If realized, the monthly crush would be up 16.7% from the 158.109 million bushels processed by NOPA members in September and up 0.3% from the October 2021 crush of 183.993 million bushels. It would also be the second largest October crush on record, behind only October 2020.
The October estimate implied a daily processing rate of 5.950 million bushels, which would be the highest daily crush pace since December.
Estimates for the October 2022 crush ranged from 175.000 million to 191.343 million bushels, with a median of 185.000 million bushels.
The monthly NOPA report is scheduled for release at 11 a.m. CST (1700 GMT) on Tuesday. NOPA releases crush data on the 15th of each month, or the next business day.
Soyoil supplies held by NOPA members as of Oct. 31 were projected at 1.535 billion pounds, according to the average of estimates gathered from six analysts.
If realized, the soyoil stocks would be up 5.2% from the two-year low of 1.459 billion pounds at the end of September but down 16.3% from the 1.834 billion pounds held by NOPA members at the end of October last year.
Soyoil stocks estimates ranged from 1.425 billion to 1.700 billion pounds, with a median of 1.530 billion pounds.
Brazil 2022/2023 soybean crop seen at 154.5 million tns – Safras & Mercado
BRAZIL 2022/2023 SOYBEAN CROP SEEN AT 154.5 MILLION TNS VERSUS 151.5 MILLION TNS IN PREVIOUS FORECAST – SAFRAS & MERCADO
India’s wheat planting gathers momentum, acreage up nearly 10%
Indian farmers have planted wheat on 4.5 million hectares since Oct. 1, when the current sowing season began, up 9.7% from a year ago, the latest data from the farm ministry showed on Friday.
The Ministry of Agriculture & Farmers’ Welfare will keep updating the provisional crop sowing figures as it gathers more information from state governments.
In India, wheat is mainly produced in the northern states of Punjab, Haryana, Uttar Pradesh and the central state of Madhya Pradesh.
The planting figures are also subject to revision depending on weather conditions.
Late rains in October and November raised soil moisture levels and helped farmers bring in more area under wheat, the main winter crop, growers said.
India grows only one wheat crop in a year, with planting in October and November, and harvests from March.
India, the world’s second-biggest wheat producer, was forced to ban exports of the staple in May this year, after a sudden rise in temperatures in March cut crop yields.
Despite the ban, wheat prices have soared to a record high, prompting the government to weigh measures such as the release of state reserves into the open market while axing the 40% tax on imports to cool prices.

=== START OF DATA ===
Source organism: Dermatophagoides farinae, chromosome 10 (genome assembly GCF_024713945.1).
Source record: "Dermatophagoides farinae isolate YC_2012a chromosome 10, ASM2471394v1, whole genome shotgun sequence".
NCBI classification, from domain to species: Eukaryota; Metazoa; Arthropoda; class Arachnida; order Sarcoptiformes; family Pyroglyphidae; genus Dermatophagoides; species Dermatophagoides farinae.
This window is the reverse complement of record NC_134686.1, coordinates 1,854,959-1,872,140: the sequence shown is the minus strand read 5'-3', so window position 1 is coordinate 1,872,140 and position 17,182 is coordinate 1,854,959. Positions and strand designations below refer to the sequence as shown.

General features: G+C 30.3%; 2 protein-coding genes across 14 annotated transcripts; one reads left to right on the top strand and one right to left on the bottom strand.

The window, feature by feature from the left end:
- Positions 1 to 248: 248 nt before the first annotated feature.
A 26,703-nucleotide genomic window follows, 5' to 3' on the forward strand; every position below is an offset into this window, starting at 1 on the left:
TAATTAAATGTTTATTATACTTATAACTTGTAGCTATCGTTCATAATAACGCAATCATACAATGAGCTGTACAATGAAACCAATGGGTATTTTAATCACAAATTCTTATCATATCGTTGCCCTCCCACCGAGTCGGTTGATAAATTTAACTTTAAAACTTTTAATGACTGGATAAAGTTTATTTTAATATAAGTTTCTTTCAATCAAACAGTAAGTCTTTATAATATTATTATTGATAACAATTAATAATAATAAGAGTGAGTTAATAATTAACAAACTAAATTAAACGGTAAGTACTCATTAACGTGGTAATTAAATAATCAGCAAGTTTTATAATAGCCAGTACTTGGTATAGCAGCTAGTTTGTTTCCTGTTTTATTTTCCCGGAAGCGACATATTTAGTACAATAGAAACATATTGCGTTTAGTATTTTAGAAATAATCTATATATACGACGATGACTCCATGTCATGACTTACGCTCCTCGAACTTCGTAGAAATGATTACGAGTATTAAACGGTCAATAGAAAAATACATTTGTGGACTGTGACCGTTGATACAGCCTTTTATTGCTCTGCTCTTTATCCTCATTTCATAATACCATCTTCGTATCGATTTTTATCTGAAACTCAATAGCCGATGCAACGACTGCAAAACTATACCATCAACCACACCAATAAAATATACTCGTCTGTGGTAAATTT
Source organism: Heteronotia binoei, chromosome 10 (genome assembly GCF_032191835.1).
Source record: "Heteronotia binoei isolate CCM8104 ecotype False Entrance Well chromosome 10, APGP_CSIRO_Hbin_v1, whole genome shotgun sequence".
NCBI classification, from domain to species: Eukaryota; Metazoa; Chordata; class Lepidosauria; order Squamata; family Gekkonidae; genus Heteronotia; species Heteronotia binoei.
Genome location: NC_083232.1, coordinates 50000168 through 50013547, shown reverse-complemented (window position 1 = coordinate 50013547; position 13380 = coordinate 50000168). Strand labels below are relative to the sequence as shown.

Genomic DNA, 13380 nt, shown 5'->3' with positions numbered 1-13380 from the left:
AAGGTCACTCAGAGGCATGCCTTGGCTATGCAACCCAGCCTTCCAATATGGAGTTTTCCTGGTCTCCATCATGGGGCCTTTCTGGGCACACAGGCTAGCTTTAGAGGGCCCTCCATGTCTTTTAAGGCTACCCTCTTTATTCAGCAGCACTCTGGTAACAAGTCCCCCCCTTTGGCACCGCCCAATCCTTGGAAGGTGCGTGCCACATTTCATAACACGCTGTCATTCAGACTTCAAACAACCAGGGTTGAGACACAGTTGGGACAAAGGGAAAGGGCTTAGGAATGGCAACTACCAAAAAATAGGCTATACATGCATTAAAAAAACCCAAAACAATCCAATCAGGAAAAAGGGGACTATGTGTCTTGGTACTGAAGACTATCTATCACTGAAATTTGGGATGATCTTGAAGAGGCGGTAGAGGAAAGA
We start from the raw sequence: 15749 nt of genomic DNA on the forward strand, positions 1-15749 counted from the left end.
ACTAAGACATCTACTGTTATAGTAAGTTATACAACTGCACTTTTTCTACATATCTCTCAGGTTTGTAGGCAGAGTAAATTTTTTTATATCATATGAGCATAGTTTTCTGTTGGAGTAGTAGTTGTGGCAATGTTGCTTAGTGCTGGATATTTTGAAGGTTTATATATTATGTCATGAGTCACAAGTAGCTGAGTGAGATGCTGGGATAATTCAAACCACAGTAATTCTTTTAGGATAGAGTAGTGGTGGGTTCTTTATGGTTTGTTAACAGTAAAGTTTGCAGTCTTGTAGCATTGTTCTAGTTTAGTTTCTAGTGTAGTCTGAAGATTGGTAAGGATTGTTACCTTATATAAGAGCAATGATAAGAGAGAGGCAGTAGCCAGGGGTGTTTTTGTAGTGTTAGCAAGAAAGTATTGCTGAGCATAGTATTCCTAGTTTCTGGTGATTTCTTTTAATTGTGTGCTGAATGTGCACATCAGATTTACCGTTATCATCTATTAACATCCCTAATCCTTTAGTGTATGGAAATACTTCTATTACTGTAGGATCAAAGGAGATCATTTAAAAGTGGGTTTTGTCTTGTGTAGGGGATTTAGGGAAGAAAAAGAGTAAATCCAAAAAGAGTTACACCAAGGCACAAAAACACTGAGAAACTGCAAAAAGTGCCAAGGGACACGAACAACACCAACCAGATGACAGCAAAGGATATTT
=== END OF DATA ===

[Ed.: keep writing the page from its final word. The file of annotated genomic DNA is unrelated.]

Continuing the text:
Sowing of rapeseed, the main winter-planted oilseed reached 5.5 million hectares, up from 4.8 million hectares a year ago, according to the farm ministry.
Higher rapeseed output will help India, the world’s biggest cooking oil importer, to cut expensive purchases of edible oils from Malaysia, Indonesia, Brazil, Argentina, Russia and Ukraine.
In the fiscal year to March 31, 2022, New Delhi spent a record $18.99 billion to import vegetable oils, prompting Prime Minister Narendra Modi to voice concerns about India’s rising vegetable oil import bill.
As part of efforts to reduce India’s dependence on edible oil imports, New Delhi has granted environmental clearance for indigenously developed genetically modified mustard seeds, part of the rapeseed family.
CORN/CEPEA: Amid expectations for higher supply, values drop
Corn quotations dropped for one more week in the Brazilian market, pressed down by low liquidity and, majorly, estimates pointing to a high output in 2023. Thus, not even the dollar appreciation against the Real limited corn devaluations in Brazil.
Brazilian purchasers have not been buying large amounts because they are aware of the high expectations for the summer crop and ending stocks. Many sellers have been willing to lower asking prices, due to the need to make room in warehouses. However, the good exports performance may reduce national stocks.
Between November 3 and 10, on the average of the regions surveyed by Cepea, quotations dropped by 0.4% in the wholesale market (deals between processors) and by 0.7% in the over-the-counter market (paid to farmers). In Campinas (SP), the ESALQ/BM&FBovespa Index for corn closed at BRL 84.48 (USD 15.65) per 60-kilo bag on Thursday, 10, 0.3% lower than that on the previous Thursday, 3. The US dollar rose by 5.6% in the last seven days, to BRL 5.394 on Nov. 10th.
ESTIMATES – In a report released on Nov. 9th, Conab estimated the Brazilian output in the 2022/23 season to total 126.39 million tons, 500 thousand tons lower than that previously estimated but still 12% higher than that last crop and a record.
Productions in the first and second crops are both forecast to increase by 12% in 22/23 compared to that in the previous season, to 28.15 million tons and 96.27 million tons. However, the output from the third crop is expected to decrease by 10%, to 1.97 million tons, due to high rainfall in some states and low investments in technology in other areas.